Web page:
finished – after the last drop of medicine, bathtime, changing nappy, eating

daycare

home – say this each time you get to the garage or front door

car – remember to define it, say the word whilst pointing at the car

TV – certainly not your baby’s first entertainment, but guaranteed they will show some interest in it before they should be watching it! Give them the word!

phone – easy to ‘sign’ this one

book – check out the sign for this

brush teeth – use a gesture too

change nappy – your baby will basically learn this as one word

wait – a good one to sign as you will be using this for ‘years’ to come!

swing – your baby will probably have good attention for this one, as soon as you put them in it

park/beach/other places they may take note of.  Give them a word!

Stay tuned for the next vocabulary list!

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About heidelightful

Hello friend! I am a paediatric speech pathologist and health coach. My vision is to create a world where parents can understand the real link between diet and their child's health and behaviour, and know how to create true health for their family. My two young, wonderful and sensitive sons both have food intolerances and have also taught me about my own, that I have never known about until now! Topics I have looked into for my own family's health and also from my role as a speech pathologist with children with picky eating are food intolerances, fussy eaters, creating healthy eaters and eating to prevent and ‘cure’ childhood issues such as ADHD, autism, eczema/skin issues, trouble sleeping, low immunity, frequent snot/ear infections and bedwetting, to name a few. I write many posts coming from being an exhausted mum trying to keep up with fussy boys who can only eat certain foods and also as a professional who has worked with other children with similar issues. I live on the Sunshine Coast in Australia with my husband and two boys and was previously an exchange student in Brazil! I hope to inspire you to help your child achieve their potential through health and well-being. Thanks for stopping by :) Heidi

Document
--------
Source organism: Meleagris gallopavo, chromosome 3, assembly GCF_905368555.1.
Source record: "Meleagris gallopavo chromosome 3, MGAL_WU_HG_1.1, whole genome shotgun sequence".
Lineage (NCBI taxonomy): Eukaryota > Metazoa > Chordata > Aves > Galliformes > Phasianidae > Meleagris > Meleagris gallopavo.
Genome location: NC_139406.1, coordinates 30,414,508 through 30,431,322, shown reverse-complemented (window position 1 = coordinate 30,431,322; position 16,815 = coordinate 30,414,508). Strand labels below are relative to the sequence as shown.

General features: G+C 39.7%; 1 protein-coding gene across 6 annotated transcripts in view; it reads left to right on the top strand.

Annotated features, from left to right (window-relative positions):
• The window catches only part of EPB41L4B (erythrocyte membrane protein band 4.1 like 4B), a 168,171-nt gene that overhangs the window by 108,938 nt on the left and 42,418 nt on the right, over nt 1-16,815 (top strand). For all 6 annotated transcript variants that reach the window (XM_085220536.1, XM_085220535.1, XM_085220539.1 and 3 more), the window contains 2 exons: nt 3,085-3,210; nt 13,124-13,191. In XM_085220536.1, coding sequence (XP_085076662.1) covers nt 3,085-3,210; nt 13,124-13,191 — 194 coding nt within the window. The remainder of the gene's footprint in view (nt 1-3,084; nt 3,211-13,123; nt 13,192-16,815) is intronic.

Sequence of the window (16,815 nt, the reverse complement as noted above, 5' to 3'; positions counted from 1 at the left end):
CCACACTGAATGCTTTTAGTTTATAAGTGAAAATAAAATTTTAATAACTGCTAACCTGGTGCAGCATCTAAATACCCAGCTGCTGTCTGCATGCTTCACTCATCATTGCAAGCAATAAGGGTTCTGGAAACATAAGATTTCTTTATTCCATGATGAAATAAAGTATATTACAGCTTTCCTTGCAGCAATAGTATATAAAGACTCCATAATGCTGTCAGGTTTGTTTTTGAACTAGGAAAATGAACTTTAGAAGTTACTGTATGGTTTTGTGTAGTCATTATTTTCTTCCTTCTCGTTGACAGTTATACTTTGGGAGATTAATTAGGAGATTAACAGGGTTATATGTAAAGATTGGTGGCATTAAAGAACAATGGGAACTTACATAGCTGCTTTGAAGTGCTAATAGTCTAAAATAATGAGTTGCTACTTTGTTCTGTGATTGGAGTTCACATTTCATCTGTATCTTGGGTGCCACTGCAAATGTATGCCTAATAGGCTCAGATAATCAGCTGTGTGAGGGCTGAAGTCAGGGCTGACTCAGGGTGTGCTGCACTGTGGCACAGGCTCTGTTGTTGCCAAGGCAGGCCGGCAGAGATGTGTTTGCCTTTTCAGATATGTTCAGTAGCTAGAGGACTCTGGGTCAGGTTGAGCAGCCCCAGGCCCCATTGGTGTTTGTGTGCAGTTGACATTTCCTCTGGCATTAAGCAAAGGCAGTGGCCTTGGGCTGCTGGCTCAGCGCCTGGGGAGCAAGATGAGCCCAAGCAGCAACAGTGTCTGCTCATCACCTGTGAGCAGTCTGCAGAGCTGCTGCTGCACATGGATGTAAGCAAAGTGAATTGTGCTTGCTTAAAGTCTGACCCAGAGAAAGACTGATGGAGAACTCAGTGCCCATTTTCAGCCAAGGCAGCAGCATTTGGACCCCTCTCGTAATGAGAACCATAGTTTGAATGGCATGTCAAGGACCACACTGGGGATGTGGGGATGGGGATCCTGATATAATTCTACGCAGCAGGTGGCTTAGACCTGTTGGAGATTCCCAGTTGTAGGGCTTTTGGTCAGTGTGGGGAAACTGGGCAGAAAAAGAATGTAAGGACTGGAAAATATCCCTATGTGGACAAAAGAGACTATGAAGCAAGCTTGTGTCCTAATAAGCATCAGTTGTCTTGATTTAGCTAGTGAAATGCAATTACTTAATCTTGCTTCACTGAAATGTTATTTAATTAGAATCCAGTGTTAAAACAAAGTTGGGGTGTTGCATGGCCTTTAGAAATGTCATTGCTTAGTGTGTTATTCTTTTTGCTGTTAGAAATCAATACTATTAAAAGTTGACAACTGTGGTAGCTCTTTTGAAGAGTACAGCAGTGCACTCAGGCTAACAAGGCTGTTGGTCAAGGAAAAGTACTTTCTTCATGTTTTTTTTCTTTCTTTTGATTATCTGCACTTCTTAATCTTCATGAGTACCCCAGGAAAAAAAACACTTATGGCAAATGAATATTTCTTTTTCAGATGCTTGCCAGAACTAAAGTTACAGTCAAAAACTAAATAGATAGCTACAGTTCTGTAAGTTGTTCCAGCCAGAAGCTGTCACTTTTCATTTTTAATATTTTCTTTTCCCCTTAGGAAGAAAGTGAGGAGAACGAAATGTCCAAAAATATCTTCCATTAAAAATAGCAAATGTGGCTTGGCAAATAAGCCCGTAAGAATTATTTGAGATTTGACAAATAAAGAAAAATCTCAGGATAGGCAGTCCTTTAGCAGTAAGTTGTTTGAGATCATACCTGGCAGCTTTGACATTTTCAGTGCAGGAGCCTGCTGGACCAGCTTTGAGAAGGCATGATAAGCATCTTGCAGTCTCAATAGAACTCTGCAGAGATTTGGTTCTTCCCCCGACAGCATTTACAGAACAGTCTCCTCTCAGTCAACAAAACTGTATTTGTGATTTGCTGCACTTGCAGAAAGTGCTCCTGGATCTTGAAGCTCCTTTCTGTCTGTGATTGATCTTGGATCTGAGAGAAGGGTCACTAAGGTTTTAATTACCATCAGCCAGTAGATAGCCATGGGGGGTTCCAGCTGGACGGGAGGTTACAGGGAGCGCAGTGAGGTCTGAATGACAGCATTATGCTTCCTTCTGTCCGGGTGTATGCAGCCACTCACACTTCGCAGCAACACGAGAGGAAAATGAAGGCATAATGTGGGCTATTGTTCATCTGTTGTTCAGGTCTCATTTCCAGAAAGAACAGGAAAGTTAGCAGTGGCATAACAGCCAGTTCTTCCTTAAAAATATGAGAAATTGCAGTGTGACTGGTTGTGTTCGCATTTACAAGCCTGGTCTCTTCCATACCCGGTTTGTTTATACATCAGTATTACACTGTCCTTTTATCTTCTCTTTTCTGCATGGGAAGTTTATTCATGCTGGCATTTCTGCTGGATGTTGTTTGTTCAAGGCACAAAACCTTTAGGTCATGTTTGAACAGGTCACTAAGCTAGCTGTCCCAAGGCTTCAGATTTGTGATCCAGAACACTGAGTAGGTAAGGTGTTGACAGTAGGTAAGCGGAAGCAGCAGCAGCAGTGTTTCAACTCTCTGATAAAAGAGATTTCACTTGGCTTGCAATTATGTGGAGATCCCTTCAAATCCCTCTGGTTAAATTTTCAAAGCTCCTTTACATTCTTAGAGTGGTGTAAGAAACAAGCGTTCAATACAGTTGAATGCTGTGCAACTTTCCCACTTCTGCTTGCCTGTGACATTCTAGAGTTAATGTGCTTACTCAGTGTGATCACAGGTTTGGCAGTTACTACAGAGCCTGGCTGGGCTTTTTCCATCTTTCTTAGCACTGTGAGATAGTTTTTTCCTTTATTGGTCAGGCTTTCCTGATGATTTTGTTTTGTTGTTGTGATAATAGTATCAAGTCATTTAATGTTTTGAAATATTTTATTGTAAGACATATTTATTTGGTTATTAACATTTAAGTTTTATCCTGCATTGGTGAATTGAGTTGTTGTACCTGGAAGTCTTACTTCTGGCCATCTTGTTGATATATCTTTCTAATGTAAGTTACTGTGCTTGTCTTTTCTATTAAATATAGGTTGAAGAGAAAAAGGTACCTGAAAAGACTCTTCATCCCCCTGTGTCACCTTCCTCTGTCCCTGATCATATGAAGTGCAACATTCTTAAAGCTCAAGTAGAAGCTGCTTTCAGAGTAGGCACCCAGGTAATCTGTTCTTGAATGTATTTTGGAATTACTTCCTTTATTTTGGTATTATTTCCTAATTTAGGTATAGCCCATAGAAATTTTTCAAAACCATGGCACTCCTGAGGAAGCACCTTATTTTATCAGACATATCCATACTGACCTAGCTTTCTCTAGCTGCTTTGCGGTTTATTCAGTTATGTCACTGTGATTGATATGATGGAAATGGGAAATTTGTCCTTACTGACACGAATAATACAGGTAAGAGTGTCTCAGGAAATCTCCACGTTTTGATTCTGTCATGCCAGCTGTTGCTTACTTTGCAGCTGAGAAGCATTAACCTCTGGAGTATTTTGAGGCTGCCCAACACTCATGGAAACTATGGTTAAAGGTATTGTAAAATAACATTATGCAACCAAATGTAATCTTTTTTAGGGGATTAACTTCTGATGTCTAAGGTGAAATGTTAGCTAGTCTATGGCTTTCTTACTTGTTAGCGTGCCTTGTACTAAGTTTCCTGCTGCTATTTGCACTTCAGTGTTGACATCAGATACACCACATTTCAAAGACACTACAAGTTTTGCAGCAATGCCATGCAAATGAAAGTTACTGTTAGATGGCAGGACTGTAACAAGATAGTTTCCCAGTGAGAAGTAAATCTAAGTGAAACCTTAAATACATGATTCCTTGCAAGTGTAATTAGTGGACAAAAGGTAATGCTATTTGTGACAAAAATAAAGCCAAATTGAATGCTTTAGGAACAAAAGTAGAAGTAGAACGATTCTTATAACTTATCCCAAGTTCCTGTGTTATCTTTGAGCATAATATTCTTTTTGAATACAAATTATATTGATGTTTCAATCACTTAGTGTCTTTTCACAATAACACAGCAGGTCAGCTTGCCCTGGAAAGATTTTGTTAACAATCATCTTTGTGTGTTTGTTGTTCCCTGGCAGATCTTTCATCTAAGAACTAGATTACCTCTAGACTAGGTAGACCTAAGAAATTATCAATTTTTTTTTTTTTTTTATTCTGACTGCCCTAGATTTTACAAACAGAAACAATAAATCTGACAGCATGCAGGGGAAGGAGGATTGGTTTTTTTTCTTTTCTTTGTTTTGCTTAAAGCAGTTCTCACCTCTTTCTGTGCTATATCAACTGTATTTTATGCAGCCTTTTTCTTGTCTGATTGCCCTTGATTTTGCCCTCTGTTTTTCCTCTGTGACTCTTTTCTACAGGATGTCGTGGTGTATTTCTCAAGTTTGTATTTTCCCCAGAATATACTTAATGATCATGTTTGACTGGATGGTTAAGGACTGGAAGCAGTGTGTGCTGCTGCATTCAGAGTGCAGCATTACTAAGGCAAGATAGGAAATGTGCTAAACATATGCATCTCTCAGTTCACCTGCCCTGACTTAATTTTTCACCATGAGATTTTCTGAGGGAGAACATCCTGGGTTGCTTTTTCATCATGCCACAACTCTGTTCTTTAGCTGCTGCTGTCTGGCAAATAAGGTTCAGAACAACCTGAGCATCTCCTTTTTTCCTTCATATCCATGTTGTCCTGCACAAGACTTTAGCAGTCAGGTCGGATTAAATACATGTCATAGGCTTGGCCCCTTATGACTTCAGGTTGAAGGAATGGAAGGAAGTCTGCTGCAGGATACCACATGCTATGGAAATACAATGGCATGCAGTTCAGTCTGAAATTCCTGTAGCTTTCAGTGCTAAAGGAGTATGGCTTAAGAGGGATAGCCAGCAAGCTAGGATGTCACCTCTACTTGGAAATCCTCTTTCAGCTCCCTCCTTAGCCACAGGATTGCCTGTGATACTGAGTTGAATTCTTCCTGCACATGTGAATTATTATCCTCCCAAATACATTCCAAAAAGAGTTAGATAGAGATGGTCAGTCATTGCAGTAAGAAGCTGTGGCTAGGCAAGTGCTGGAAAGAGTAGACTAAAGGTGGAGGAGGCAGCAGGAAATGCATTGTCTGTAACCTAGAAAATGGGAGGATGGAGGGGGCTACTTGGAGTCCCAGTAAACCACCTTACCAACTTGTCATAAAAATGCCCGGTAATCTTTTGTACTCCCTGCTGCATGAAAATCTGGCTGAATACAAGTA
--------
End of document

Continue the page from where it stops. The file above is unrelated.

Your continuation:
3 thoughts on “My first vocab list – 6 mths+

  1. Pingback: My second vocab list – moving to 12 months | i raise my kids